No matter how large or small, every event needs to be properly planned, allowing enough lead-in time. For example:
- a major event with an expected audience of more than 200 people should be planned up to a year in advance
- a one-day event organised for around 100 people should be planned at least four months in advance
- a seminar for 30 people may need just three months, depending on delegate and speaker diaries.
The first step in organising your event is to set out your objectives. Begin by asking yourself why you are running the event at all.
Questions you should be able to answer are:
- what you want from the event
- what you want the event to say
- if the event is primarily about giving information, could you achieve the same objective by sending out a publication or by referring potential delegates to a website instead
- if the event is primarily about new ideas that can emerge from the interaction – sessions will need to be highly participative if that is the case
- who your audience is
- what you want your audience to do during and after the event.
Set the budget for the event at the outset.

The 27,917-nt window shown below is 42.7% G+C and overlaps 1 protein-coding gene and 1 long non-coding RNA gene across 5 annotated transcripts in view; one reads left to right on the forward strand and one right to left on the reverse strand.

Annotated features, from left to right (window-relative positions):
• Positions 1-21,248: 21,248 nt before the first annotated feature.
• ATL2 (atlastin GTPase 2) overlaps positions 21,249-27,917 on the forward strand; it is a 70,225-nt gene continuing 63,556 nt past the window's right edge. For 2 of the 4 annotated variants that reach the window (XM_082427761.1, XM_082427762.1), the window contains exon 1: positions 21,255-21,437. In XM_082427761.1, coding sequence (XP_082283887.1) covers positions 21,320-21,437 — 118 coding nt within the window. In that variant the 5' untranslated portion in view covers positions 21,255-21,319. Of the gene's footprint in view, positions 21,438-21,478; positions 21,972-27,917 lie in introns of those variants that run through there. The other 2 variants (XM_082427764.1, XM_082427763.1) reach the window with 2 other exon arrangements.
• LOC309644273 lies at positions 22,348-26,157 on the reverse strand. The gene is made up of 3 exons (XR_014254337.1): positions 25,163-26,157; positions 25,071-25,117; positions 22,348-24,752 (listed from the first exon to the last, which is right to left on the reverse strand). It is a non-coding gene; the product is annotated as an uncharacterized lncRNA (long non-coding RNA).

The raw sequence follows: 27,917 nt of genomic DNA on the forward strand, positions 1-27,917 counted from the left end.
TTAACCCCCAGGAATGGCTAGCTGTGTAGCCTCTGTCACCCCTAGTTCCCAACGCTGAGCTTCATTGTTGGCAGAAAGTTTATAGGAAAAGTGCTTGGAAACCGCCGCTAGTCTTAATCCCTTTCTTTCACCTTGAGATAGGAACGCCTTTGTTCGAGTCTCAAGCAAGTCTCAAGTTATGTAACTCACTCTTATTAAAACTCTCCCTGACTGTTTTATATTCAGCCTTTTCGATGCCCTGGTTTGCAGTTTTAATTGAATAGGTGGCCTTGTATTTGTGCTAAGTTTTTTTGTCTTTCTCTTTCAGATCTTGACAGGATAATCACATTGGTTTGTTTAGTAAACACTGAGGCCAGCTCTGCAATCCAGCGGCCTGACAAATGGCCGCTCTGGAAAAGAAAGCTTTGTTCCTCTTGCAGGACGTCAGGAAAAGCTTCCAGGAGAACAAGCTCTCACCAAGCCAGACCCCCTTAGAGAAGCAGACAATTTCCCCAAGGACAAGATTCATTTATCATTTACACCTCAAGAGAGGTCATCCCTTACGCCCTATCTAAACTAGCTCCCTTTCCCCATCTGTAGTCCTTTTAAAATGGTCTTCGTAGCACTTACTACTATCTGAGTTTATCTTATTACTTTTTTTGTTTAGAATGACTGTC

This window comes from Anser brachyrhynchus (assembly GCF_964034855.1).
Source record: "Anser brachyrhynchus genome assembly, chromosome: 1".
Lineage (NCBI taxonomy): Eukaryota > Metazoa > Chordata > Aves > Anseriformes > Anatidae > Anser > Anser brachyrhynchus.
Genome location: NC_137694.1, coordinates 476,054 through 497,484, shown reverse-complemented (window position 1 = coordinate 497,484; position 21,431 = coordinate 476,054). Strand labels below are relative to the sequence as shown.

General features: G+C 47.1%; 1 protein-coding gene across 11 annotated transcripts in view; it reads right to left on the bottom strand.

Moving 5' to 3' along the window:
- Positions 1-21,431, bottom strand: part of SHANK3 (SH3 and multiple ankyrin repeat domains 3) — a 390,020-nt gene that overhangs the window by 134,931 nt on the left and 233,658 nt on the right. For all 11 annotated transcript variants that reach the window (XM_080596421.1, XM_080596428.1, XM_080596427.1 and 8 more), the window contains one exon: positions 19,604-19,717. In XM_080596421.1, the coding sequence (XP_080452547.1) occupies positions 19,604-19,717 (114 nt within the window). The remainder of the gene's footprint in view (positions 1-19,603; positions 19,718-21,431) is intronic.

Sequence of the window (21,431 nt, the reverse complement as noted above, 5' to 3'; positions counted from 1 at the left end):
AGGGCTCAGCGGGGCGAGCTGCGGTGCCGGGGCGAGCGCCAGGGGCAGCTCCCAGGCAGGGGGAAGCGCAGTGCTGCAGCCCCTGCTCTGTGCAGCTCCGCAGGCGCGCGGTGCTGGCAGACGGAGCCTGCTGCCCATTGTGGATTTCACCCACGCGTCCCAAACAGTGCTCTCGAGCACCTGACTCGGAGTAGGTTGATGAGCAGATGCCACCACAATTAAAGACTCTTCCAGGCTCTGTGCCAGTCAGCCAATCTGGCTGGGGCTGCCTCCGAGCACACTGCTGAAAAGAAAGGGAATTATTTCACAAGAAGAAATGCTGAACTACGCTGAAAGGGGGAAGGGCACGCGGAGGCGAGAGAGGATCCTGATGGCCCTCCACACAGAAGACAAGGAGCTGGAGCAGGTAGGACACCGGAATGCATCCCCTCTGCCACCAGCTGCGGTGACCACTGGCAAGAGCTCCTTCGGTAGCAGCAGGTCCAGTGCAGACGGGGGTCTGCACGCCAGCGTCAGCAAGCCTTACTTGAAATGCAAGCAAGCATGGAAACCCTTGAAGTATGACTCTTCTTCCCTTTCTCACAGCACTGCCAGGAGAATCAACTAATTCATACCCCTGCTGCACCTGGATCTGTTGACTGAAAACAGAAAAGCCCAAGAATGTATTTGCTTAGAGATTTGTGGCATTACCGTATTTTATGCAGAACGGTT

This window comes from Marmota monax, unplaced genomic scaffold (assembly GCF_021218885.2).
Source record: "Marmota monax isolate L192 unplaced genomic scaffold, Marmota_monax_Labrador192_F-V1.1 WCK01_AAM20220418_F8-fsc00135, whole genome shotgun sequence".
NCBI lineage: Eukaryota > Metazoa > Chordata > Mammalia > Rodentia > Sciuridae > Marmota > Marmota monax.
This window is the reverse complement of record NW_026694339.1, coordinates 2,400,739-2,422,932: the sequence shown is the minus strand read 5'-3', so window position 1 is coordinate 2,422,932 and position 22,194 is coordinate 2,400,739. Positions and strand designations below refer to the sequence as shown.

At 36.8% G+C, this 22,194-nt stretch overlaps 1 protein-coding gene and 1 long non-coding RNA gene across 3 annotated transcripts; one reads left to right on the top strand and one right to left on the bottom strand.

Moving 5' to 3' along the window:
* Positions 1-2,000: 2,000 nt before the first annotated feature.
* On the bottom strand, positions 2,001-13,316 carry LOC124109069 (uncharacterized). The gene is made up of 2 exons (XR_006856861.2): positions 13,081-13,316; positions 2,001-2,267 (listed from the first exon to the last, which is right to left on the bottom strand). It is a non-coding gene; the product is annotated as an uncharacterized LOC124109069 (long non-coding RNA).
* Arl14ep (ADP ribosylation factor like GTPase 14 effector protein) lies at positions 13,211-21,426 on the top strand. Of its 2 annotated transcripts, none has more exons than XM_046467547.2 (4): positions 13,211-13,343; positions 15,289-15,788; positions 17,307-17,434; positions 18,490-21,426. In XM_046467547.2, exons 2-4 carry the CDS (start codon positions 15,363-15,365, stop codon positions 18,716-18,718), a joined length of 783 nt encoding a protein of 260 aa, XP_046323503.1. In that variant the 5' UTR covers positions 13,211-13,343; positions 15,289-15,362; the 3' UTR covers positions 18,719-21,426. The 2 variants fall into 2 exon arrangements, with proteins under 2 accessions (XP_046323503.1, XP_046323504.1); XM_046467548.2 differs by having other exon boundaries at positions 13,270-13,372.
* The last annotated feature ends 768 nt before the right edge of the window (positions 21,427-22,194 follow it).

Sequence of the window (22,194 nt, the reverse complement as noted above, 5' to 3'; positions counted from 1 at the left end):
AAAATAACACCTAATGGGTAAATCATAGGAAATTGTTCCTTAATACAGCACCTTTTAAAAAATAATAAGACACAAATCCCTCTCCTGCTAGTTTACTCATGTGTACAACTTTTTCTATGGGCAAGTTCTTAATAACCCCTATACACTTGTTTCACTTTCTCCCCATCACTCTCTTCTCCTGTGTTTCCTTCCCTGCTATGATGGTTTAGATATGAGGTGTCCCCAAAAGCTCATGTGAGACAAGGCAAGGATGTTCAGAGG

If you are organising a large-scale event, consider employing a professional conference organising company to handle the bulk of the administration for you. Although this can be expensive, it can save on hidden costs such as staff time.
We do not recommend charging for the majority of events because of the administrative costs involved. The overall decision on whether to charge will need to be made in line with your event objectives.
Insuring your event
If your event is large, you should insure it to cover abandonment, cancellation or curtailment of a conference for any reason out of your control, for example:
- non-appearance of speakers
- train strikes
- failure of power supplies
- extreme bad weather making it difficult for delegates to attend.